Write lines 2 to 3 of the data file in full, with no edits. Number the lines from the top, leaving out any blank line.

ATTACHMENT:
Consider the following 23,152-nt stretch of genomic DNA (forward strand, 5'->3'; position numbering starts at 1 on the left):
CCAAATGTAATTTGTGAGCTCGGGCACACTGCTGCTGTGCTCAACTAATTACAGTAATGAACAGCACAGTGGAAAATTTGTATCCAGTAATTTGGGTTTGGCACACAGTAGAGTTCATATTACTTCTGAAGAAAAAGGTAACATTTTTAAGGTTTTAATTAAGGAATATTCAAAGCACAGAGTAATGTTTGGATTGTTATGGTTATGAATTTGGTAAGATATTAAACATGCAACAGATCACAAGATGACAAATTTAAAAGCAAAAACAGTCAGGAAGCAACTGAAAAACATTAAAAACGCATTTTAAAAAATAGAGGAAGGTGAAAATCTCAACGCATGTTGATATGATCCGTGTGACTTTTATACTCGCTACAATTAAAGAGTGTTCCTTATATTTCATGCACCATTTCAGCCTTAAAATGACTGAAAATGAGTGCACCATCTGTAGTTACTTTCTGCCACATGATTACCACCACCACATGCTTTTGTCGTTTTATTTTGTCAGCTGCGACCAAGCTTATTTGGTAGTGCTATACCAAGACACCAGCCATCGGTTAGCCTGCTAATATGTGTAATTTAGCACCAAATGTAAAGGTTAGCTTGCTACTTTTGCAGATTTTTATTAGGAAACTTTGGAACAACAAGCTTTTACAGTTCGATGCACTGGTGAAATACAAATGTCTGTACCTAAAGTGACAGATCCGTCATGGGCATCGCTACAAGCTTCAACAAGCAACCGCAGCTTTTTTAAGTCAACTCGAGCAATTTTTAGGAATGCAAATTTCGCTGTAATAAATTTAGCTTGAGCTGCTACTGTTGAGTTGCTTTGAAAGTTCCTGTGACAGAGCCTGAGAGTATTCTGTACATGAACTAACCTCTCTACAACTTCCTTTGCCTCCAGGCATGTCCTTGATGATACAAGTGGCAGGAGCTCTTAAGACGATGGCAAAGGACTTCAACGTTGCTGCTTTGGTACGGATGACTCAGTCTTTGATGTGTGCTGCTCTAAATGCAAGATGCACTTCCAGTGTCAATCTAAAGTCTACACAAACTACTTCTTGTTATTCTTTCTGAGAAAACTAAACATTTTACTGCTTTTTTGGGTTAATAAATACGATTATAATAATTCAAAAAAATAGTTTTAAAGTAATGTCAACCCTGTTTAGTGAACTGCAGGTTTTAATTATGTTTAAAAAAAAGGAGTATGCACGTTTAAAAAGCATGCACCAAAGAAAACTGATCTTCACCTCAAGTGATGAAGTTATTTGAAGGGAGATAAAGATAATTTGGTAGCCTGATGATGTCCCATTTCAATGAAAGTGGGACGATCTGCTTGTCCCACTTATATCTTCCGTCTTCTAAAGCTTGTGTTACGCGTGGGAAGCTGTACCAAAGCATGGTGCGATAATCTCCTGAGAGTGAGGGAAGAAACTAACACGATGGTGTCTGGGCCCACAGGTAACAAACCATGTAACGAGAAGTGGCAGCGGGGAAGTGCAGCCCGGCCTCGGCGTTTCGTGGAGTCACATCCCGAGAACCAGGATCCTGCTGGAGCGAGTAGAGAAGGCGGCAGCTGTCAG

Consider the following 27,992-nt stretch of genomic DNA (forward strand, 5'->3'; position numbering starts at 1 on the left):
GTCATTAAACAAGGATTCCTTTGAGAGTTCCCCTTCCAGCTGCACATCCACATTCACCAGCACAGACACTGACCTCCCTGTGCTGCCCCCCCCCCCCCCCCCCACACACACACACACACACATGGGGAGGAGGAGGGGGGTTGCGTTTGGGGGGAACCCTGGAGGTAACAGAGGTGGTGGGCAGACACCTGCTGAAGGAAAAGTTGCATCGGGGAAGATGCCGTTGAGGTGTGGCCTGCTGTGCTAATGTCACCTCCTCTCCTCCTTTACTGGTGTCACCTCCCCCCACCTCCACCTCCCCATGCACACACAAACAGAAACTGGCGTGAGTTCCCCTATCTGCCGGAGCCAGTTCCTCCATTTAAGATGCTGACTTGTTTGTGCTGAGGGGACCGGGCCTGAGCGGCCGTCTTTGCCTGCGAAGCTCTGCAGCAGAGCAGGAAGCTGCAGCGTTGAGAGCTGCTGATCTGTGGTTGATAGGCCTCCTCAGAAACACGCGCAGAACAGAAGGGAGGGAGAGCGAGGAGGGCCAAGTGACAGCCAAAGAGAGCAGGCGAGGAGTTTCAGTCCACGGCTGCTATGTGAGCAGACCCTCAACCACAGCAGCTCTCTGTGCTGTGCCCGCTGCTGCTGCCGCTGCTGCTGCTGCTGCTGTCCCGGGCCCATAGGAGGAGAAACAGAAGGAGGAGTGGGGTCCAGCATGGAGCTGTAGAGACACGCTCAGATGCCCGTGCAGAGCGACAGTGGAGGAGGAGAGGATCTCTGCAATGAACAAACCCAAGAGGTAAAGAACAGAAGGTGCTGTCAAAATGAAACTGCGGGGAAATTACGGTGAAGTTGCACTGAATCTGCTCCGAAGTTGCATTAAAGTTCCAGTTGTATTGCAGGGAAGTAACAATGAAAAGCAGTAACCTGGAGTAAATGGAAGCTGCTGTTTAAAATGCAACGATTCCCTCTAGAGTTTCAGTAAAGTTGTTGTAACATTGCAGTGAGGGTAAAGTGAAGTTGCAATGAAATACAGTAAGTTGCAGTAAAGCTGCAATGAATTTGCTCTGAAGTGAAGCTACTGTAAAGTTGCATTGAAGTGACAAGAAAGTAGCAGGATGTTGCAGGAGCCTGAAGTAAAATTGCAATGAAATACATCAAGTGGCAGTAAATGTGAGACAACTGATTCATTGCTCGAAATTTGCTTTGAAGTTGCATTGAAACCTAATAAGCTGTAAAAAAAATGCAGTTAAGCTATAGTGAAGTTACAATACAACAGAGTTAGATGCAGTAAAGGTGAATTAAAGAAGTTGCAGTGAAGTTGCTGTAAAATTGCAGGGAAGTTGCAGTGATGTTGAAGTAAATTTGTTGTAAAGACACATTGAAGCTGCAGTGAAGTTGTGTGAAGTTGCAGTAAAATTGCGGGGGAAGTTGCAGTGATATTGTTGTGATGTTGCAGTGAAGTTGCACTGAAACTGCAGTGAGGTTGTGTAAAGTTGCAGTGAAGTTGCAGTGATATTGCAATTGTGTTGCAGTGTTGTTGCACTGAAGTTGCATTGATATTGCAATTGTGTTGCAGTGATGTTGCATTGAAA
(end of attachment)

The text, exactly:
CCAAATGTAATTTGTGAGCTCGGGCACACTGCTGCTGTGCTCAACTAATTACAGTAATGAACAGCACAGTGGAAAATTTGTATCCAGTAATTTGGGTTTGGCACACAGTAGAGTTCATATTACTTCTGAAGAAAAAGGTAACATTTTTAAGGTTTTAATTAAGGAATATTCAAAGCACAGAGTAATGTTTGGATTGTTATGGTTATGAATTTGGTAAGATATTAAACATGCAACAGATCACAAGATGACAAATTTAAAAGCAAAAACAGTCAGGAAGCAACTGAAAAACATTAAAAACGCATTTTAAAAAATAGAGGAAGGTGAAAATCTCAACGCATGTTGATATGATCCGTGTGACTTTTATACTCGCTACAATTAAAGAGTGTTCCTTATATTTCATGCACCATTTCAGCCTTAAAATGACTGAAAATGAGTGCACCATCTGTAGTTACTTTCTGCCACATGATTACCACCACCACATGCTTTTGTCGTTTTATTTTGTCAGCTGCGACCAAGCTTATTTGGTAGTGCTATACCAAGACACCAGCCATCGGTTAGCCTGCTAATATGTGTAATTTAGCACCAAATGTAAAGGTTAGCTTGCTACTTTTGCAGATTTTTATTAGGAAACTTTGGAACAACAAGCTTTTACAGTTCGATGCACTGGTGAAATACAAATGTCTGTACCTAAAGTGACAGATCCGTCATGGGCATCGCTACAAGCTTCAACAAGCAACCGCAGCTTTTTTAAGTCAACTCGAGCAATTTTTAGGAATGCAAATTTCGCTGTAATAAATTTAGCTTGAGCTGCTACTGTTGAGTTGCTTTGAAAGTTCCTGTGACAGAGCCTGAGAGTATTCTGTACATGAACTAACCTCTCTACAACTTCCTTTGCCTCCAGGCATGTCCTTGATGATACAAGTGGCAGGAGCTCTTAAGACGATGGCAAAGGACTTCAACGTTGCTGCTTTGGTACGGATGACTCAGTCTTTGATGTGTGCTGCTCTAAATGCAAGATGCACTTCCAGTGTCAATCTAAAGTCTACACAAACTACTTCTTGTTATTCTTTCTGAGAAAACTAAACATTTTACTGCTTTTTTGGGTTAATAAATACGATTATAATAATTCAAAAAAATAGTTTTAAAGTAATGTCAACCCTGTTTAGTGAACTGCAGGTTTTAATTATGTTTAAAAAAAAGGAGTATGCACGTTTAAAAAGCATGCACCAAAGAAAACTGATCTTCACCTCAAGTGATGAAGTTATTTGAAGGGAGATAAAGATAATTTGGTAGCCTGATGATGTCCCATTTCAATGAAAGTGGGACGATCTGCTTGTCCCACTTATATCTTCCGTCTTCTAAAGCTTGTGTTACGCGTGGGAAGCTGTACCAAAGCATGGTGCGATAATCTCCTGAGAGTGAGGGAAGAAACTAACACGATGGTGTCTGGGCCCACAGGTAACAAACCATGTAACGAGAAGTGGCAGCGGGGAAGTGCAGCCCGGCCTCGGCGTTTCGTGGAGTCACATCCCGAGAACCAGGATCCTGCTGGAGCGAGTAGAGAAGGCGGCAGCTGTCAG

Consider the following 27,992-nt stretch of genomic DNA (forward strand, 5'->3'; position numbering starts at 1 on the left):